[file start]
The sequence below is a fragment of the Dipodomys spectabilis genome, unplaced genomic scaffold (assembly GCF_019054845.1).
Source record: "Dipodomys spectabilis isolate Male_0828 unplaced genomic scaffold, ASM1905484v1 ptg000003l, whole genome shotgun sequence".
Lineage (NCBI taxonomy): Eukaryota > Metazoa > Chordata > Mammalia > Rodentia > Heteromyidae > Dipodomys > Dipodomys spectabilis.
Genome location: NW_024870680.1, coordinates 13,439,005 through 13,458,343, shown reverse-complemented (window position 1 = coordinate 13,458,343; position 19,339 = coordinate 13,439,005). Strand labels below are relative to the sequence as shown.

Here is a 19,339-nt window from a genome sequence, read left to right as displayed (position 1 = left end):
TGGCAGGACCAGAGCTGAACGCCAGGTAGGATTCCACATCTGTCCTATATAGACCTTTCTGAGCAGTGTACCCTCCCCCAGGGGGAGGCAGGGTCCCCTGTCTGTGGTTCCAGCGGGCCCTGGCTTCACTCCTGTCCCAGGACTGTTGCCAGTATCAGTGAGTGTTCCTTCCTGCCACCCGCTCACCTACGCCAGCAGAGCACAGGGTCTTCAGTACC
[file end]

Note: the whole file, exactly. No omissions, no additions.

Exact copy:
The sequence below is a fragment of the Dipodomys spectabilis genome, unplaced genomic scaffold (assembly GCF_019054845.1).
Source record: "Dipodomys spectabilis isolate Male_0828 unplaced genomic scaffold, ASM1905484v1 ptg000003l, whole genome shotgun sequence".
Lineage (NCBI taxonomy): Eukaryota > Metazoa > Chordata > Mammalia > Rodentia > Heteromyidae > Dipodomys > Dipodomys spectabilis.
Genome location: NW_024870680.1, coordinates 13,439,005 through 13,458,343, shown reverse-complemented (window position 1 = coordinate 13,458,343; position 19,339 = coordinate 13,439,005). Strand labels below are relative to the sequence as shown.

Here is a 19,339-nt window from a genome sequence, read left to right as displayed (position 1 = left end):
TGGCAGGACCAGAGCTGAACGCCAGGTAGGATTCCACATCTGTCCTATATAGACCTTTCTGAGCAGTGTACCCTCCCCCAGGGGGAGGCAGGGTCCCCTGTCTGTGGTTCCAGCGGGCCCTGGCTTCACTCCTGTCCCAGGACTGTTGCCAGTATCAGTGAGTGTTCCTTCCTGCCACCCGCTCACCTACGCCAGCAGAGCACAGGGTCTTCAGTACC